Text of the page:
Jocelyn Wang replies to me replying to her:
>(I'm not the only one who noted an implied irreverance for Bach in Ian's
Bach's lawyers will call on Ian in the morning.
>...and yes, it's an unreasonable assumption. Regardless of what their
>answers would be if you asked them if they had carte blanche to mess up
>the composer's work, the fact is that if they want to alter the composer's
>intent by omitting the repeat, then why would they not alter something
>else? Why not the dynamics, tempi, or the notes themselves?
In fact, all of these things *are* altered, routinely, and sometimes in
very effective performances. Tempi are altered, dynamics are altered,
rhythms are altered. Many conductors (not just Koussevitzky) rebarred
Stravinsky's Rite of Spring, which led to Stravinsky himself doing the same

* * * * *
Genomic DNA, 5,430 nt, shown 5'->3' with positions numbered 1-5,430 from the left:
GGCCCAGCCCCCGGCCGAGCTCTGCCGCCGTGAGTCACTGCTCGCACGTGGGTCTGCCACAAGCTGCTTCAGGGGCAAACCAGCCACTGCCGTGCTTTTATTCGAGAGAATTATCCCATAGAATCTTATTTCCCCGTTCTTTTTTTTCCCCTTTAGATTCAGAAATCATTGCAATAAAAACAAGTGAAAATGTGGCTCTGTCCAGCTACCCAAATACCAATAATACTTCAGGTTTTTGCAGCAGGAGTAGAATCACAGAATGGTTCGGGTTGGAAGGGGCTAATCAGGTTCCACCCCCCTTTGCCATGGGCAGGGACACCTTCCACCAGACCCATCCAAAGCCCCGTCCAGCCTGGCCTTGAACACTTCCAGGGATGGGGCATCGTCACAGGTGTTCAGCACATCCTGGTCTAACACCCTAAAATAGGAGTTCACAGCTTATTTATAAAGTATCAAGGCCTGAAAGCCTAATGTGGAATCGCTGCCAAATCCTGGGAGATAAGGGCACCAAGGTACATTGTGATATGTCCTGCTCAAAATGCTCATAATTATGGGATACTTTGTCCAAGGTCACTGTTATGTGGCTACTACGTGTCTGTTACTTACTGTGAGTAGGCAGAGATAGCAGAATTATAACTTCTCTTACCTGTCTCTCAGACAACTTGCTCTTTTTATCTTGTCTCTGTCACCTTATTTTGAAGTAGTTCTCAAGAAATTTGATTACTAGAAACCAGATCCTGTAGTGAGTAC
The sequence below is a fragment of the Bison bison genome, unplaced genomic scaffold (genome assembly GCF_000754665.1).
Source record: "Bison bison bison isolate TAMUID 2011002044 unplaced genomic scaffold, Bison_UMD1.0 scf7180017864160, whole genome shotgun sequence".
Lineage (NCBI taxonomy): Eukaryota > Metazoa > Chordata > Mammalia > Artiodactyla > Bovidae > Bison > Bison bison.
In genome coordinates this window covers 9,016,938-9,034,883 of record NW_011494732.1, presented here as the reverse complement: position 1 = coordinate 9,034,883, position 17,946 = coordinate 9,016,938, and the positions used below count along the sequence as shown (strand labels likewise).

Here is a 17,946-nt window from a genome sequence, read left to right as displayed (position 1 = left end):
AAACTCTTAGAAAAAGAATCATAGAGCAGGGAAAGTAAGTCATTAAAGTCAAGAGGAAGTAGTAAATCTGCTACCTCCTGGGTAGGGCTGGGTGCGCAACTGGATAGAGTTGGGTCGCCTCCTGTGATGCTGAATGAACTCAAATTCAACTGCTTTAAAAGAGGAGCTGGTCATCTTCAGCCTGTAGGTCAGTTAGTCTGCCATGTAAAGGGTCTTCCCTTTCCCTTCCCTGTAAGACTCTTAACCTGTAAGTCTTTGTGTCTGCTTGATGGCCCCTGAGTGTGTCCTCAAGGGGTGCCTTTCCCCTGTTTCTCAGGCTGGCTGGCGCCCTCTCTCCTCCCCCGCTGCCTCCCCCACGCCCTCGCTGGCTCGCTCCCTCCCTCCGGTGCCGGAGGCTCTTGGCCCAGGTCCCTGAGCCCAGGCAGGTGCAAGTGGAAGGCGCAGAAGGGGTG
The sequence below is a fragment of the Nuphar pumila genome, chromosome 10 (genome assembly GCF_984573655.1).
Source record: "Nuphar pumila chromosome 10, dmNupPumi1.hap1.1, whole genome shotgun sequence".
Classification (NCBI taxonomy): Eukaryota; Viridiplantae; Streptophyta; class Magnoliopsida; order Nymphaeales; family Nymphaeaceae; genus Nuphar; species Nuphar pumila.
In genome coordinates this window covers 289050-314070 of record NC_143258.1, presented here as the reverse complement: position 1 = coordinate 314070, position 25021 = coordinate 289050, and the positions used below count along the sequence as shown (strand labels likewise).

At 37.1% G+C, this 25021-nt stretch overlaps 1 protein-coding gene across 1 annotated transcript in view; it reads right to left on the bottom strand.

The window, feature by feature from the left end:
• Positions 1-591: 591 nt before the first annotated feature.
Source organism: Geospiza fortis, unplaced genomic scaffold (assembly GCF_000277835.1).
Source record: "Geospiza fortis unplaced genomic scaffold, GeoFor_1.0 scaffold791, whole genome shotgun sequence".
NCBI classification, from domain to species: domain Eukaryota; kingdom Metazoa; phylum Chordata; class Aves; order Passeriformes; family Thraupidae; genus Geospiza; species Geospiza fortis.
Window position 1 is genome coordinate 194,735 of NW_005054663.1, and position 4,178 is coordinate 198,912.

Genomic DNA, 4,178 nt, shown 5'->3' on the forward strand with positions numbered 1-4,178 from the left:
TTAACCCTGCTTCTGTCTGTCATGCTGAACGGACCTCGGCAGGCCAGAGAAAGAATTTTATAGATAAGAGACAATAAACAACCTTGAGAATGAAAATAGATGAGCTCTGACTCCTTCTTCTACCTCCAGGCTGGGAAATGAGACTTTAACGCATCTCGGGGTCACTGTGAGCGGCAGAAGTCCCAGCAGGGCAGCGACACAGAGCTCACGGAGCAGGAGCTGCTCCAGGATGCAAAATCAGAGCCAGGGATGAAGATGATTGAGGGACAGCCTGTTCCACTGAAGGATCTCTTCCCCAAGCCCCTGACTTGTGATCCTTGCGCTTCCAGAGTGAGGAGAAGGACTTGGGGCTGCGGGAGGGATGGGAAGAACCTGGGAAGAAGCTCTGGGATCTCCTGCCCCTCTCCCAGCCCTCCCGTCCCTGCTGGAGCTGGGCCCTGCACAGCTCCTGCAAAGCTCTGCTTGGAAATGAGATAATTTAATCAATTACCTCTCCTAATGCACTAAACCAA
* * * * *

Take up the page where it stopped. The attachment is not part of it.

thing in his 1940s revision. Verdi, for example, is rarely performed as
written. In fact, it was probably not performed as written while Verdi was
alive and supervising productions. Singers, among others, changed notes.
I happen to prefer the performing tradition as it has evolved to, say,
Muti's manuscript Verdi. To anticipate one objection, this doesn't mean I
know more about music than Verdi did. It means only that I prefer one
thing to another thing.
You might bring up the "slippery slope" argument: once we start altering
this, how do we know when to stop? The answer is the result tells you, and
so you have to judge the result. The judgment might differ from person to
person, which is something I, at any rate, can live with. What you can't
legitimately do is judge an alteration you haven't heard, usw.